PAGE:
Cannabis corporations in Canada and the U.S. have already taken to the low-costs associated with the cultivation of cannabis in South American countries. Companies involved with cannabis and based in North America have established a presence in Argentina, Brazil, Colombia, Chile, Uruguay and more. PharmaCielo led the charge in Colombia as the country’s farming regions required assurances to shift from tradition and stigma. The company held talks with communities of indigenous nature, the military, the police, and regulators. Other companies, such as Curaleaf, believe that the Southern Hemisphere will hold the future key to cannabis cultivation over indoor facilities in the Northern Hemisphere.
Joseph Lusardi, Chief Executive Officer of Curaleaf, stated: “In fact, we don’t believe the Northern Hemisphere will be leading the cannabis cultivation industry in half a decade or less. We will likely be importing cannabis from the Southern Hemisphere and from countries such as Uruguay, where we can’t possibly compete with those inputs.”
Cannabis cultivators who depend on indoor facilities to cultivate product for future sales may not be able to continue to keep up as more companies switch to low-cost cannabis grown in South American countries.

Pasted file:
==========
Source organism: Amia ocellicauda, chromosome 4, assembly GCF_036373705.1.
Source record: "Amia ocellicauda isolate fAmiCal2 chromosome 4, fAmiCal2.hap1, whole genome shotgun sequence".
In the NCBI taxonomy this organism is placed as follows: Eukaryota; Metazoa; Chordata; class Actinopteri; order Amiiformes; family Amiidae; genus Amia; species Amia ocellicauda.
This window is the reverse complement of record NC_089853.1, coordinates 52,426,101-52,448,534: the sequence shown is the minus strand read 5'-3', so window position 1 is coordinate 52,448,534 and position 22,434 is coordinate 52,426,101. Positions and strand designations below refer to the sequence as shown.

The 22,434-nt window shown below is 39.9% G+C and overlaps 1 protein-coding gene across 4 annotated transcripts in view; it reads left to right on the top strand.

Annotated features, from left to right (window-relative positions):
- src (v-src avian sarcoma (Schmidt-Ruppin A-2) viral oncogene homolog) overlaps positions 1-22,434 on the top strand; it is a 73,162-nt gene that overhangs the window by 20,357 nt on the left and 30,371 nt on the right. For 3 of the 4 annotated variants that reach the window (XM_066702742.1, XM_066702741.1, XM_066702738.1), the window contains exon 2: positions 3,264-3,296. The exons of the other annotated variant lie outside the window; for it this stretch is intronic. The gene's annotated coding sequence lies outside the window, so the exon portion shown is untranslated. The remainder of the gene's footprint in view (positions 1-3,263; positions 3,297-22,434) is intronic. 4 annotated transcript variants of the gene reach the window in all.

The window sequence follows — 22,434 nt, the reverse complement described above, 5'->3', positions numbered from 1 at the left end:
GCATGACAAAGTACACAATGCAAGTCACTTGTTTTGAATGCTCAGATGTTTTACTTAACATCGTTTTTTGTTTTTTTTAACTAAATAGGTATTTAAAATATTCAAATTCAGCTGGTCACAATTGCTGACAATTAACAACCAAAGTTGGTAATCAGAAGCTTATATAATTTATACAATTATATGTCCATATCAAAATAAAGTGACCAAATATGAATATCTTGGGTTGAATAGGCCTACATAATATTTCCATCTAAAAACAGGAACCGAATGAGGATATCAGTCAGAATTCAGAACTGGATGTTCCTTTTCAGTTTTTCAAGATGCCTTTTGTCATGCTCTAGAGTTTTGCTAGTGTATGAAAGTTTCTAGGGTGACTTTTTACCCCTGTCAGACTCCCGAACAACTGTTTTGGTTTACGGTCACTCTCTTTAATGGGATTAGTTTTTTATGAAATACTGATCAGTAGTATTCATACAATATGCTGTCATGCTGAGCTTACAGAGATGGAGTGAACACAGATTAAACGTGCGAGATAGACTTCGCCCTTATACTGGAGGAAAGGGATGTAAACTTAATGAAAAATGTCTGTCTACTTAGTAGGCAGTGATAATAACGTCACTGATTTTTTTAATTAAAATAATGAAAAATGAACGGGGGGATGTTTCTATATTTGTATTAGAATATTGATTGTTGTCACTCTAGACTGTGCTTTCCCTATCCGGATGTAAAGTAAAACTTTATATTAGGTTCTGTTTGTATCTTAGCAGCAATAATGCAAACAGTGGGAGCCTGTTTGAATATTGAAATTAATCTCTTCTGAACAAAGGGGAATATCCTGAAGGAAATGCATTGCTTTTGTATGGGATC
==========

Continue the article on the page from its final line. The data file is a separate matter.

It is estimated by BDS Analytics that the amount spent on medicinal cannabis in the future by South American countries, without Paraguay, will hit $547 million by 2024. Mexico is reported by BDS Analytics to have the bulk with $441 million. Comparatively, BDS forecasted that the U.S. and Canada will hit $34 billion around the same period of time.
Curious about how you can make money investing in cannabis? Sign up for Cannin Free Access and subscribe to the Cannin Chronicle. We’ll keep you informed on all things cannabis and even help you determine which cannabis companies have the highest growth potential.